With Or Without You
One thing I really hate about Standard Edition is the lack of a way to globally reduce the allowed memory grant default.
Out of the box, any query can come along and ask for ~25% of your server’s max server memory setting, and SQL Server is willing to loan out ~75% at once across a bunch of queries.
That impacts Standard Edition users way more than Enterprise Edition users, because of the Standard Edition buffer pool limit of 128GB.
A lot of folks misinterpret that limit — I’ve had several exchanges with big name hardware vendors where they insist 128GB is the overall RAM limit, so you’re likely getting bad advice from everywhere — and they end up with a server that only has 128GB of RAM in it.
Big mistake. Bump that up to 192GB and set Max Server Memory to ~180GB or so.
But I digress. Or whatever the word if for getting back to the real point.
I forget, if I ever knew.
For all you high rollers out there on Enterprise Edition, you have an easy way to fight against SQL Server’s bad memory grant habits.
Before we do that, it’s important to make a few notes here:
- SQL Server introduced batch mode memory grant feedback in 2016
- SQL Server introduced batch mode on row store in 2019
Depending on your compatibility level, you may not be taking advantage of those things, but in either case the feedback might be kicking in too late. See, it’s not a runtime decision, it’s a decision that takes place after a query runs.
By then, it’s already sucked up 25% of your memory and probably stolen a whole bunch of space from your precious buffer pool. A properly filled buffer pool is important so your queries don’t get dry-docked going out to slowpoke disk all the live long day.
A lot of the time, folks I work with will have a ton of queries asking for bunk memory grants that are way bigger than they should be.
You can use this query to examine your plan cache for those things.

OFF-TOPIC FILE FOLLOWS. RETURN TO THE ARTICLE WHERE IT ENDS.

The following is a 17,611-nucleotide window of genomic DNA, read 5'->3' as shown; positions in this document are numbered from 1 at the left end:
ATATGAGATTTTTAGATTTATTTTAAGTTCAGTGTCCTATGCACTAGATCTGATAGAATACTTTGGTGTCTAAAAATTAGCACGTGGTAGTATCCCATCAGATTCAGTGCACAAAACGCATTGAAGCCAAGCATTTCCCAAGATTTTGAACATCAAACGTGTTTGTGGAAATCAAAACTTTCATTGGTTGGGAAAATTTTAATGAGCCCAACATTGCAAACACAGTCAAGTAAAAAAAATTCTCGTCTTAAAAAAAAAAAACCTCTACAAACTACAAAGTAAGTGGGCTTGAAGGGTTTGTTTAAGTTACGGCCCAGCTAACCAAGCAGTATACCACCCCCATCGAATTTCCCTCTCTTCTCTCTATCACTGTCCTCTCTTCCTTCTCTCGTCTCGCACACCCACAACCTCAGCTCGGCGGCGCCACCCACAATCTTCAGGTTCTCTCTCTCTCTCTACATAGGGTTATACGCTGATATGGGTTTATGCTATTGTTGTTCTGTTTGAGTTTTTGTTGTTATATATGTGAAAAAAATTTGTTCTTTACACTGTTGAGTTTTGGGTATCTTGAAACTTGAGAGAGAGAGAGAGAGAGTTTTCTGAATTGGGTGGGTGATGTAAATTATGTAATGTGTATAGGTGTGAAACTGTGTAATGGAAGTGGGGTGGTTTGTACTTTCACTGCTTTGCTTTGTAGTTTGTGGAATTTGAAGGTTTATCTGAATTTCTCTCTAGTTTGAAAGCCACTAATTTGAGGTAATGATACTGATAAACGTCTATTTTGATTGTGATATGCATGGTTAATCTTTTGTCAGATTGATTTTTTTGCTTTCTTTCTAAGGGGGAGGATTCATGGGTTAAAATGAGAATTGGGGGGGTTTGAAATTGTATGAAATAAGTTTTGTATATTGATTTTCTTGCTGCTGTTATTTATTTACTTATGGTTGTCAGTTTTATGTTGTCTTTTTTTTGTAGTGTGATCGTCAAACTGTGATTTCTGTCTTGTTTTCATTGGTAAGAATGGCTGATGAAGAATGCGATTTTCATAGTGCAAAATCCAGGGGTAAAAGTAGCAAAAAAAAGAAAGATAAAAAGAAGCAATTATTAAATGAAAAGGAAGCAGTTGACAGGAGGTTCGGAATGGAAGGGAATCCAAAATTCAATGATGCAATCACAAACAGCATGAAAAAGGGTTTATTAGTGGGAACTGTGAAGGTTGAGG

WITH unused AS ( SELECT TOP (100) oldest_plan = MIN(deqs.creation_time) OVER(), newest_plan = MAX(deqs.creation_time) OVER(), deqs.statement_start_offset, deqs.statement_end_offset, deqs.plan_handle, deqs.execution_count, deqs.max_grant_kb, deqs.max_used_grant_kb, unused_grant = deqs.max_grant_kb - deqs.max_used_grant_kb, deqs.min_spills, deqs.max_spills FROM sys.dm_exec_query_stats AS deqs WHERE (deqs.max_grant_kb - deqs.max_used_grant_kb) > 1024. AND deqs.max_grant_kb > 5242880. ORDER BY unused_grant DESC ) SELECT plan_cache_age_hours = DATEDIFF ( HOUR, u.oldest_plan, u.newest_plan ), query_text = ( SELECT [processing-instruction(query)] = SUBSTRING ( dest.text, ( u.statement_start_offset / 2 ) + 1, ( ( CASE u.statement_end_offset WHEN -1 THEN DATALENGTH(dest.text) ELSE u.statement_end_offset END - u.statement_start_offset ) / 2 ) + 1 ) FOR XML PATH(''), TYPE ), deqp.query_plan, u.execution_count, u.max_grant_kb, u.max_used_grant_kb, u.min_spills, u.max_spills, u.unused_grant FROM unused AS u OUTER APPLY sys.dm_exec_sql_text(u.plan_handle) AS dest OUTER APPLY sys.dm_exec_query_plan(u.plan_handle) AS deqp ORDER BY u.unused_grant DESC OPTION (RECOMPILE, MAXDOP 1);
If you have a bunch of those, and you want a quick fix until you can do more meaningful query and index tuning, you can use Resource Governor to reduce the 25% default to a lower number.
Scripted, For Your Pleasure
You can use this script to enable and reconfigure Resource Governor to use a lower memory grant percent.
/*The first time enables Resource Governor*/ ALTER RESOURCE GOVERNOR RECONFIGURE; /*This reduces the memory grant cap to 10%*/ ALTER WORKLOAD GROUP [default] WITH ( REQUEST_MAX_MEMORY_GRANT_PERCENT = ? ); /*This completes the change*/ ALTER RESOURCE GOVERNOR RECONFIGURE;
You’ll have to fill in the question mark yourself, of course. Without looking at your system, I have no idea what it should be.
If you’d like help with that, hit the link below to schedule a sales call.
Thanks for reading!
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